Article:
Democrat Joe Biden’s victory in the US presidential polls will likely herald a Tale of Two Commodities: gold and crude oil marked by their contrasting fortunes.
While gold is likely to acquire a brighter hue in coming weeks with a decisive victory for Biden, crude oil is likely to go in the opposite direction.
The reasons for this are easy to fathom.
With rising Covid cases in the US, policy makers will probably veer towards more monetary easing, though the timing of a broader economic stimulus package remains unclear.
Biden confidantes have said that the new president will probably give Donald Trump a bit of time to digest the news of the transition before announcing new policies. That may also be so since Trump has contested the vote count in several places and challenged it legally.
Demand for gold continues
The uncertainty is boosting the demand for gold. Prices of the precious metal crossed $1,950/troy ounce and appears headed for its all-time high of above $2,000/ounce reached in early August.
Moreover, physical gold demand in India and China — two of the biggest consumers — is also expected to pick up in coming weeks.
A weaker dollar in light of the political uncertainty has helped base metals. In particular, market sentiment about copper and nickel have been boosted by China saying it will aim to have new energy vehicles accounting for about 20% of total car sales by 2025.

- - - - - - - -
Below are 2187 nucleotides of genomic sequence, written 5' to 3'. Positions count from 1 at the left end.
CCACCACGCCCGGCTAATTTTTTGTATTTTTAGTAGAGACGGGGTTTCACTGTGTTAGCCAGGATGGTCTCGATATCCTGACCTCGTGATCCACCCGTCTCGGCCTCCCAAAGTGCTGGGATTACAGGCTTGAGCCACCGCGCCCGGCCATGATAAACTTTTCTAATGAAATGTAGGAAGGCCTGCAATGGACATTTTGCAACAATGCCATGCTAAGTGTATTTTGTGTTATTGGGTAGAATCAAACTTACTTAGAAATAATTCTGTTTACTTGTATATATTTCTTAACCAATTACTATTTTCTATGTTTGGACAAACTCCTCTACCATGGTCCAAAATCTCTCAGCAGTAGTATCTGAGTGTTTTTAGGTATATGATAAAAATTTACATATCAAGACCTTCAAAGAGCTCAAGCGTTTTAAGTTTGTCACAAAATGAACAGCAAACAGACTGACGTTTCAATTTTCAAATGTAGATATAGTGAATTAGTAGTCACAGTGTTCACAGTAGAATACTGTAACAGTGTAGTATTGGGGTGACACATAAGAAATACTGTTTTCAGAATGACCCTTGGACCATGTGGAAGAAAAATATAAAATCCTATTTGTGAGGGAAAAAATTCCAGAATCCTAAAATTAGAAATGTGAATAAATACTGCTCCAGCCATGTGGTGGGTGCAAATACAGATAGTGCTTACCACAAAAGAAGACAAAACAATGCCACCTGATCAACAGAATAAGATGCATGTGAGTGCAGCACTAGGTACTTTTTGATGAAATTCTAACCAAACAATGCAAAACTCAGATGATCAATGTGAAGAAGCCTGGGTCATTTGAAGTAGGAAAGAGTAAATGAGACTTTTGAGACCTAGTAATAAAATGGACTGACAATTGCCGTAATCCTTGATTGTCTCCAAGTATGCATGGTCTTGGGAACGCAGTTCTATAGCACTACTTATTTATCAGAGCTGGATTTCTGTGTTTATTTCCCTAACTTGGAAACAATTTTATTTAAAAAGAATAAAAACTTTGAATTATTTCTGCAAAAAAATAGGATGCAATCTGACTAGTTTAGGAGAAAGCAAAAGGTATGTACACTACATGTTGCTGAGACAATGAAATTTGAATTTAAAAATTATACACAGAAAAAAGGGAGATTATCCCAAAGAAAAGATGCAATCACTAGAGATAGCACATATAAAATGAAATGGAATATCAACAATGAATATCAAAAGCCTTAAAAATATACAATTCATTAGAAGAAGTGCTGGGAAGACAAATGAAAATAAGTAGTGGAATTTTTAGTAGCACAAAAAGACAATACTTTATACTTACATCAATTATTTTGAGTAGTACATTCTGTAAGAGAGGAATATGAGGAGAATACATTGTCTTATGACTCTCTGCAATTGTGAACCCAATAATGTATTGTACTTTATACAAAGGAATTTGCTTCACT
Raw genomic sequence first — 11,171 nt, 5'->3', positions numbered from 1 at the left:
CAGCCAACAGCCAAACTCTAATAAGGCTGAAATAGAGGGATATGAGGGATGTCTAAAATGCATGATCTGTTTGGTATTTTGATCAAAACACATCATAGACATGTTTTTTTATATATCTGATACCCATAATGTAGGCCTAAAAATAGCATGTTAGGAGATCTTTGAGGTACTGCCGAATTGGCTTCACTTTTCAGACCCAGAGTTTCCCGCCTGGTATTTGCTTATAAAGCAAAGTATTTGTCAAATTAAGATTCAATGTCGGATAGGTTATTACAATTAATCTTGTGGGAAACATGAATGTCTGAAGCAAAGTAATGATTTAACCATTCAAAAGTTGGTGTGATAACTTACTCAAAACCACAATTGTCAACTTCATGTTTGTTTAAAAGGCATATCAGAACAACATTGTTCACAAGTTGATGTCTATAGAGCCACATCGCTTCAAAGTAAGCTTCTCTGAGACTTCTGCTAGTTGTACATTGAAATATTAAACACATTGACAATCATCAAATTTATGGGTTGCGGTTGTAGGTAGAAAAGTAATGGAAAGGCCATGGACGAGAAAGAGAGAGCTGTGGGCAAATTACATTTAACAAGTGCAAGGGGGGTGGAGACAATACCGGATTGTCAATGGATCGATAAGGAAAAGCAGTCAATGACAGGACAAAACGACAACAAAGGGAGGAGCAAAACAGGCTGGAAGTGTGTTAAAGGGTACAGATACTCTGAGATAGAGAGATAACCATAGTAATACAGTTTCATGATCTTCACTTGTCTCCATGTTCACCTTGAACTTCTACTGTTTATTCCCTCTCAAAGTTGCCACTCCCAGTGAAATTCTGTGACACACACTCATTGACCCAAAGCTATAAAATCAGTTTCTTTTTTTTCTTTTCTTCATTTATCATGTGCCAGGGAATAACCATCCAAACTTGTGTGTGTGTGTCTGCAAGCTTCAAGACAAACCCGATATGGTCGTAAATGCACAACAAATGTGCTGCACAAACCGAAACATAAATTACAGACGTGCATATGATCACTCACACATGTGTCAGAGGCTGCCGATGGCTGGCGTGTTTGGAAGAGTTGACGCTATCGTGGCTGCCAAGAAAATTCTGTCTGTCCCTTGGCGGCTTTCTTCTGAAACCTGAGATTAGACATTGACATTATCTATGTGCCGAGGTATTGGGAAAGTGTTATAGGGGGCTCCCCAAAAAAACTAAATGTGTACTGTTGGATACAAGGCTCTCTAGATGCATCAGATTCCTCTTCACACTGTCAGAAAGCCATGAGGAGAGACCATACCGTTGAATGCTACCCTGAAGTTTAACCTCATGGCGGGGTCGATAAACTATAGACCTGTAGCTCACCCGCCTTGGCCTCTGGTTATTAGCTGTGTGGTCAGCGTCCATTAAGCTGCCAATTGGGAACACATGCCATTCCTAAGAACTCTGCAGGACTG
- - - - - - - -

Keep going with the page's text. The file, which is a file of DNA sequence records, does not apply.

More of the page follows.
Crude under pressure
However, the fresh surge of Covid cases in Europe and the U.S. may moderate the sentiment, especially as new lockdowns have been announced (in Greece).
The International Monetary Fund has projected that the world economy will grow by 5.1% next year, revising it from a previous forecast of 5.4%.
Still, a US economic stimulus package could provide a strong boost sooner than later.
On the other hand, Biden’s ascension would likely exert downward pressure on crude oil.
There are worries that the new U.S. administration will either ease or remove sanctions on Iran and Venezuela, which will send a gush of new oil into global markets at a time the Organization of Petroleum Exporting Countries (OPEC) is mulling whether to reinstate production cuts in January.
Earlier, the OPEC had said that it would accelerate the recovery in production in a meeting that was scheduled for January.
It is almost a given that Biden will move towards greener energy options as that was part of his campaign promise. That would mean billions of dollars towards green energy research and development, which will ultimately impinge on oil demand.
Under a Democratic president, the US will re-join the Paris Climate Change accord, thereby again impacting fossil fuels demand. However, the impact on natural gas might be less pronounced than crude oil.